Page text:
According to new research, British property owners tend to sell their homes in sunnier times of the year but are more likely to search for a home in average weather.
My Home Move revealed a range of such findings including new home buyers preferring the weather to be not too hot and not too cold when looking for a property. The conveyancing services firm wanted to see if the weather overall could affect the searching, buying and selling of homes.
Among its more precise findings, it found first-time buyers liked house-hunting temperatures to be from 7-10˚C to 15-21˚C. At the same time, it’s in the summer months of July and August when homeowners are most likely to put the ‘for sale’ sign up. On average, during these months, an estate agent will have 50+ properties available.
My Home Move carried out the research by comparing Housing Market Reports compiled by the National Association of Estate Agents (NAEA) with over 1,000 weather data reports issued by the Met Office between 2013 and 2016 across England and Wales.
According to the NAEA Housing Market Report, during 2014 and 2015, there was, on average, a yearly high of between 51 and 55 properties for sale at each branch when the weather was hottest.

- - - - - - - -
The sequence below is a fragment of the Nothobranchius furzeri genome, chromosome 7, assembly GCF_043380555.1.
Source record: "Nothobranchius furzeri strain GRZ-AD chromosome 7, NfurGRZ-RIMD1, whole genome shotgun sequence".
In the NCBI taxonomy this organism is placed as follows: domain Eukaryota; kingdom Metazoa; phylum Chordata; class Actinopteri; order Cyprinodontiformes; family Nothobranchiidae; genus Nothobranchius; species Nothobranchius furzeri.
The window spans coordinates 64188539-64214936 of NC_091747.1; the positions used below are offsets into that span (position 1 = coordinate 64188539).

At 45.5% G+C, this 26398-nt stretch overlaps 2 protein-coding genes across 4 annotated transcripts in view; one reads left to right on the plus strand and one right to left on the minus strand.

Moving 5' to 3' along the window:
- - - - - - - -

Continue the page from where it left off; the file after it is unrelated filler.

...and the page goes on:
In August 2016, the second highest number of properties ever recorded were for sale with 42 being available per branch. This compares with only 33 properties listed in January 2016, when temperatures went as low as 8˚C. With just six homes selling per branch, December was the least popular month for actual sales.
The CEO of My Home Move, Doug Crawford, said: “The Brits are renowned for always talking about the weather. However, it seems as if the weather does indeed have an impact on how Britain’s property market functions and how buyers and sellers behave. This research could help the industry know when to try to attract new sellers or first-time buyers.”
Nevertheless, it seems that rain doesn’t affect buyers or sellers too much.
As Crawford explained: “The research seems to suggest us Brits are so accustomed to rain that it has no apparent negative effect on the housing market with their still being, on average, over 330 homes for sale during the wettest months of the year.
“So even when it’s pouring down, we are still happy to search for new homes, list properties on the market or even put in a bid.”